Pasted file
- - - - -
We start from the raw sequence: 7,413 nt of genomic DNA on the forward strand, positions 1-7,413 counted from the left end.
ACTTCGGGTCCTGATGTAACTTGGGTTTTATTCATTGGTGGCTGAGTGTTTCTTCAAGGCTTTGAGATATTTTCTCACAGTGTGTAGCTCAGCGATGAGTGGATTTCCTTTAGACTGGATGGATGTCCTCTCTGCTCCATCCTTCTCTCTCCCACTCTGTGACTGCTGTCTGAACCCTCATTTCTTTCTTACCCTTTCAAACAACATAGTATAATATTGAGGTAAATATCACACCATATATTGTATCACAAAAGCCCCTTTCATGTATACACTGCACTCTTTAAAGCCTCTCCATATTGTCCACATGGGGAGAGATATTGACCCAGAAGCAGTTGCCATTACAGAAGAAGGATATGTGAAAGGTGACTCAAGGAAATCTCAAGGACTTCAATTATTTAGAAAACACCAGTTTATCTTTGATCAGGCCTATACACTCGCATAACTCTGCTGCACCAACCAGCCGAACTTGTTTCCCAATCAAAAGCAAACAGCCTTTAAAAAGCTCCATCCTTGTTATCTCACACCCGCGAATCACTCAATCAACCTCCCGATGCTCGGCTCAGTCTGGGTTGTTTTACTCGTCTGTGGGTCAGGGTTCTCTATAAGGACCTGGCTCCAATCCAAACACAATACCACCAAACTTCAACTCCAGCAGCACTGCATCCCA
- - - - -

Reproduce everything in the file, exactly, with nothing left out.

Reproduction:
We start from the raw sequence: 7,413 nt of genomic DNA on the forward strand, positions 1-7,413 counted from the left end.
ACTTCGGGTCCTGATGTAACTTGGGTTTTATTCATTGGTGGCTGAGTGTTTCTTCAAGGCTTTGAGATATTTTCTCACAGTGTGTAGCTCAGCGATGAGTGGATTTCCTTTAGACTGGATGGATGTCCTCTCTGCTCCATCCTTCTCTCTCCCACTCTGTGACTGCTGTCTGAACCCTCATTTCTTTCTTACCCTTTCAAACAACATAGTATAATATTGAGGTAAATATCACACCATATATTGTATCACAAAAGCCCCTTTCATGTATACACTGCACTCTTTAAAGCCTCTCCATATTGTCCACATGGGGAGAGATATTGACCCAGAAGCAGTTGCCATTACAGAAGAAGGATATGTGAAAGGTGACTCAAGGAAATCTCAAGGACTTCAATTATTTAGAAAACACCAGTTTATCTTTGATCAGGCCTATACACTCGCATAACTCTGCTGCACCAACCAGCCGAACTTGTTTCCCAATCAAAAGCAAACAGCCTTTAAAAAGCTCCATCCTTGTTATCTCACACCCGCGAATCACTCAATCAACCTCCCGATGCTCGGCTCAGTCTGGGTTGTTTTACTCGTCTGTGGGTCAGGGTTCTCTATAAGGACCTGGCTCCAATCCAAACACAATACCACCAAACTTCAACTCCAGCAGCACTGCATCCCA